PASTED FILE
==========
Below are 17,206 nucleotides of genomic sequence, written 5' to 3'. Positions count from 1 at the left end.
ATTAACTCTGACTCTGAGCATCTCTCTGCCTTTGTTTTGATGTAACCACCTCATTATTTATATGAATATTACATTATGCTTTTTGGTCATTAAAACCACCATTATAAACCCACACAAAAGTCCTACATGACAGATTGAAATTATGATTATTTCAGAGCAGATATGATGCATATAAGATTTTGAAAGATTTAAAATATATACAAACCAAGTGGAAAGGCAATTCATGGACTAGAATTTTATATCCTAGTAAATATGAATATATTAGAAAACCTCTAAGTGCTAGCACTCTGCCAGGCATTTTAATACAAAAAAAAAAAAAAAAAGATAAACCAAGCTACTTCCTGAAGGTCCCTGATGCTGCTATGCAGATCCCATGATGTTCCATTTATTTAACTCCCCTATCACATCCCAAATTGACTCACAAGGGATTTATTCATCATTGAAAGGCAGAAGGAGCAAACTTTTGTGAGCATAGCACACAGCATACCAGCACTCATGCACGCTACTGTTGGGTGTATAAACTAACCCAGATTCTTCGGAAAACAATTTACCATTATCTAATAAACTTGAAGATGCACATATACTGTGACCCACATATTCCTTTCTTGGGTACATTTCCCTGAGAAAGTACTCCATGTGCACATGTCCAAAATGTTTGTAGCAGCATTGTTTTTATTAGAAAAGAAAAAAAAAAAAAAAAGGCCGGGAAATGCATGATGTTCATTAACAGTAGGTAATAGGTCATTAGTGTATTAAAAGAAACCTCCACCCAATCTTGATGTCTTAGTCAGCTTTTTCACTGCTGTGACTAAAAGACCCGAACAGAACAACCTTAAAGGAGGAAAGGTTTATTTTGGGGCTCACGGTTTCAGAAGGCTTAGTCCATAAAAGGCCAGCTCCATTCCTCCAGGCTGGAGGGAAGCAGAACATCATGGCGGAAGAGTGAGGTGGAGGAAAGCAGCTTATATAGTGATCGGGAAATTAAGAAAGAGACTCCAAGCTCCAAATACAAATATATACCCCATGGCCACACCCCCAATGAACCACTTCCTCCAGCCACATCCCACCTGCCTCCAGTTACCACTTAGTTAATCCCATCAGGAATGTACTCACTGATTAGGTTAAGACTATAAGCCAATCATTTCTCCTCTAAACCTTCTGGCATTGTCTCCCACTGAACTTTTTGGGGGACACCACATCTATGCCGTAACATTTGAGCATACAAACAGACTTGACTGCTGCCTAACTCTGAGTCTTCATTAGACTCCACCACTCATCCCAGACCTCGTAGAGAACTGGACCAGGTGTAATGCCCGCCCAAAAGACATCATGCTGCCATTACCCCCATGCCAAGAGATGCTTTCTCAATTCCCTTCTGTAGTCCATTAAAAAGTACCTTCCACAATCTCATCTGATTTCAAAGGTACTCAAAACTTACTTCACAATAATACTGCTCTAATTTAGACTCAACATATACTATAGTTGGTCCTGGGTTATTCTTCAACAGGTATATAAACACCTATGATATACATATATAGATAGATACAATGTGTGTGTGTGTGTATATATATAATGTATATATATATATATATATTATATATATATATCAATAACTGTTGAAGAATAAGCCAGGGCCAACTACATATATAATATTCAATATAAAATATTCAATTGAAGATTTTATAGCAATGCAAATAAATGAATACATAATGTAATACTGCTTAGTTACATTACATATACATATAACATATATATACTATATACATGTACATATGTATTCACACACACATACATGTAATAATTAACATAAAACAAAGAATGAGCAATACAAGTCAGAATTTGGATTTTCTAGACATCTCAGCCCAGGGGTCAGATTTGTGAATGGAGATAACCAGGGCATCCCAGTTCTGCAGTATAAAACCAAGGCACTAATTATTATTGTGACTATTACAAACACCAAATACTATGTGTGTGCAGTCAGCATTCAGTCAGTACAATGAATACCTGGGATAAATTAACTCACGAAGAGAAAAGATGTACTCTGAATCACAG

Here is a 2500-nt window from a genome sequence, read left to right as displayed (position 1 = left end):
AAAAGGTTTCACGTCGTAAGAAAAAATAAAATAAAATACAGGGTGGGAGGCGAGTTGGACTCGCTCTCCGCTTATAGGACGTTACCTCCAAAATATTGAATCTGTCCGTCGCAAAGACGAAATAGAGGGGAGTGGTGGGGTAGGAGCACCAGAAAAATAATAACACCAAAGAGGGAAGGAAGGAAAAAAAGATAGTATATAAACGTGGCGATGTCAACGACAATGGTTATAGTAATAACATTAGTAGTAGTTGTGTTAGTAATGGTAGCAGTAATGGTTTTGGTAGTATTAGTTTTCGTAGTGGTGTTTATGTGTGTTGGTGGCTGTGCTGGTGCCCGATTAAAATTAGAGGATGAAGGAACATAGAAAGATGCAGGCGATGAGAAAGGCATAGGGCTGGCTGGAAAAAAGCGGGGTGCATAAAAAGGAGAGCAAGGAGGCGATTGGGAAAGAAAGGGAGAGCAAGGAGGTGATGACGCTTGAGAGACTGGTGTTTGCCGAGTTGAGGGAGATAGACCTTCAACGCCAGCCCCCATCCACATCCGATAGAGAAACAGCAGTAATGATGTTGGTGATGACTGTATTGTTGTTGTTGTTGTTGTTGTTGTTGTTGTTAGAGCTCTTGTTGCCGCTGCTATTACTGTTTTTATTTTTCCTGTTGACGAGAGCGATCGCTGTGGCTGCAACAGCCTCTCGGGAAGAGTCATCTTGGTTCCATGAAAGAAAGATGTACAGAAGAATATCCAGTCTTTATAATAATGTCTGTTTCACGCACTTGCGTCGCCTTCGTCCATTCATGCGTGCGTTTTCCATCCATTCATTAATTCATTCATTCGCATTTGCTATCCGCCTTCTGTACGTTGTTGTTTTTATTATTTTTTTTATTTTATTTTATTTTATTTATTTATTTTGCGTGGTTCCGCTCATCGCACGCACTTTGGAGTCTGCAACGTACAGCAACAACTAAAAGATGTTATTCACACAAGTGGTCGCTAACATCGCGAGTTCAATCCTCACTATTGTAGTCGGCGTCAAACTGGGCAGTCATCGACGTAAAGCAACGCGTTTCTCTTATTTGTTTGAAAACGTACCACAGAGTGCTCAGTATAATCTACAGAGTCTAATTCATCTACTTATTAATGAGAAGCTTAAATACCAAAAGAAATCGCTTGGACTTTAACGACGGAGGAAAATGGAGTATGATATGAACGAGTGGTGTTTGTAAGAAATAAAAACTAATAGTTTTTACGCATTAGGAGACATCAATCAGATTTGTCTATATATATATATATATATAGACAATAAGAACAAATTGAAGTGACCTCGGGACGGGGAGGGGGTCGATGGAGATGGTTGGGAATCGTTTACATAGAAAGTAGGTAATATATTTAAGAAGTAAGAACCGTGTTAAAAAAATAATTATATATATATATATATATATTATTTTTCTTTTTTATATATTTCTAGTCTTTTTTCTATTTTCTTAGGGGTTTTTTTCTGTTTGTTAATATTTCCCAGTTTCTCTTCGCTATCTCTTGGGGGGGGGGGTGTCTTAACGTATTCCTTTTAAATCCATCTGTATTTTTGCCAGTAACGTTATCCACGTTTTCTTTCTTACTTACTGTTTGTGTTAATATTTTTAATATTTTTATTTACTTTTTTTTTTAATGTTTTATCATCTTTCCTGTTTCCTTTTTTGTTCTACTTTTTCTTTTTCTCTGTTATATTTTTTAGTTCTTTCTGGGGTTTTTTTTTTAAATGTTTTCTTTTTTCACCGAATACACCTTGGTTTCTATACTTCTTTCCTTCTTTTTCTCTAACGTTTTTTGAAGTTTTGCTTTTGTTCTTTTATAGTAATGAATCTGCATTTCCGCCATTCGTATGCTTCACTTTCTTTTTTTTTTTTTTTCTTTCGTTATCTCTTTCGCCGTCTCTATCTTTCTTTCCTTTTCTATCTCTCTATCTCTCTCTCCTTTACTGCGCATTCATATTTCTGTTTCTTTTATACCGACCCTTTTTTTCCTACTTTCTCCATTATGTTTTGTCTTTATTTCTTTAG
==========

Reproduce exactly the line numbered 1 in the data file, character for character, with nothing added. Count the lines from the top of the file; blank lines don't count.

Below are 17,206 nucleotides of genomic sequence, written 5' to 3'. Positions count from 1 at the left end.